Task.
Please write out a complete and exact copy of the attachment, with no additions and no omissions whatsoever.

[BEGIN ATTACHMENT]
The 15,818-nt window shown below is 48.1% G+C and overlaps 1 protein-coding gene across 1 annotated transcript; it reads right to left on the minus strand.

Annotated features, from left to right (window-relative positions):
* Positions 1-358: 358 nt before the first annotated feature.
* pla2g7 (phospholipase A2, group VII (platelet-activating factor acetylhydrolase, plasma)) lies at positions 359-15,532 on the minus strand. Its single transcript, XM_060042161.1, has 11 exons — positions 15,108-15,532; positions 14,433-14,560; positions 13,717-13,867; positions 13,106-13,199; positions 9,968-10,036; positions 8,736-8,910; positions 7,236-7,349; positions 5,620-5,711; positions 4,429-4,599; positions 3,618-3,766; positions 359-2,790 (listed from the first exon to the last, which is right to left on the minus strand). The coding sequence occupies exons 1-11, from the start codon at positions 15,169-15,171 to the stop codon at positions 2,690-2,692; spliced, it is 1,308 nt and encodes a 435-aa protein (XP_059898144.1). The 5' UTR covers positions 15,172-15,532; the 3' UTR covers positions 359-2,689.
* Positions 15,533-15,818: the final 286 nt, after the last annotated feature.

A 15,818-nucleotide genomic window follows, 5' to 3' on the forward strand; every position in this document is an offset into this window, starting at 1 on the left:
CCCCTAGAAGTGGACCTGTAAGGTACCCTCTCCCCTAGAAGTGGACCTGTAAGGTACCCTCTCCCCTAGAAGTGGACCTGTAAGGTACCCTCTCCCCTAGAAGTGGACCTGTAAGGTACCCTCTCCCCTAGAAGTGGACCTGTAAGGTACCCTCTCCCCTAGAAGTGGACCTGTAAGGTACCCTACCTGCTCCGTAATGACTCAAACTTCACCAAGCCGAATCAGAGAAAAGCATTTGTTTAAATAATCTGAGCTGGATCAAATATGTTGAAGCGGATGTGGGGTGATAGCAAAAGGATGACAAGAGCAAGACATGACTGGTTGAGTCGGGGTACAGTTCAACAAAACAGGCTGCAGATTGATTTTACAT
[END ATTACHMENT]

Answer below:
The 15,818-nt window shown below is 48.1% G+C and overlaps 1 protein-coding gene across 1 annotated transcript; it reads right to left on the minus strand.

Annotated features, from left to right (window-relative positions):
* Positions 1-358: 358 nt before the first annotated feature.
* pla2g7 (phospholipase A2, group VII (platelet-activating factor acetylhydrolase, plasma)) lies at positions 359-15,532 on the minus strand. Its single transcript, XM_060042161.1, has 11 exons — positions 15,108-15,532; positions 14,433-14,560; positions 13,717-13,867; positions 13,106-13,199; positions 9,968-10,036; positions 8,736-8,910; positions 7,236-7,349; positions 5,620-5,711; positions 4,429-4,599; positions 3,618-3,766; positions 359-2,790 (listed from the first exon to the last, which is right to left on the minus strand). The coding sequence occupies exons 1-11, from the start codon at positions 15,169-15,171 to the stop codon at positions 2,690-2,692; spliced, it is 1,308 nt and encodes a 435-aa protein (XP_059898144.1). The 5' UTR covers positions 15,172-15,532; the 3' UTR covers positions 359-2,689.
* Positions 15,533-15,818: the final 286 nt, after the last annotated feature.

A 15,818-nucleotide genomic window follows, 5' to 3' on the forward strand; every position in this document is an offset into this window, starting at 1 on the left:
CCCCTAGAAGTGGACCTGTAAGGTACCCTCTCCCCTAGAAGTGGACCTGTAAGGTACCCTCTCCCCTAGAAGTGGACCTGTAAGGTACCCTCTCCCCTAGAAGTGGACCTGTAAGGTACCCTCTCCCCTAGAAGTGGACCTGTAAGGTACCCTCTCCCCTAGAAGTGGACCTGTAAGGTACCCTACCTGCTCCGTAATGACTCAAACTTCACCAAGCCGAATCAGAGAAAAGCATTTGTTTAAATAATCTGAGCTGGATCAAATATGTTGAAGCGGATGTGGGGTGATAGCAAAAGGATGACAAGAGCAAGACATGACTGGTTGAGTCGGGGTACAGTTCAACAAAACAGGCTGCAGATTGATTTTACAT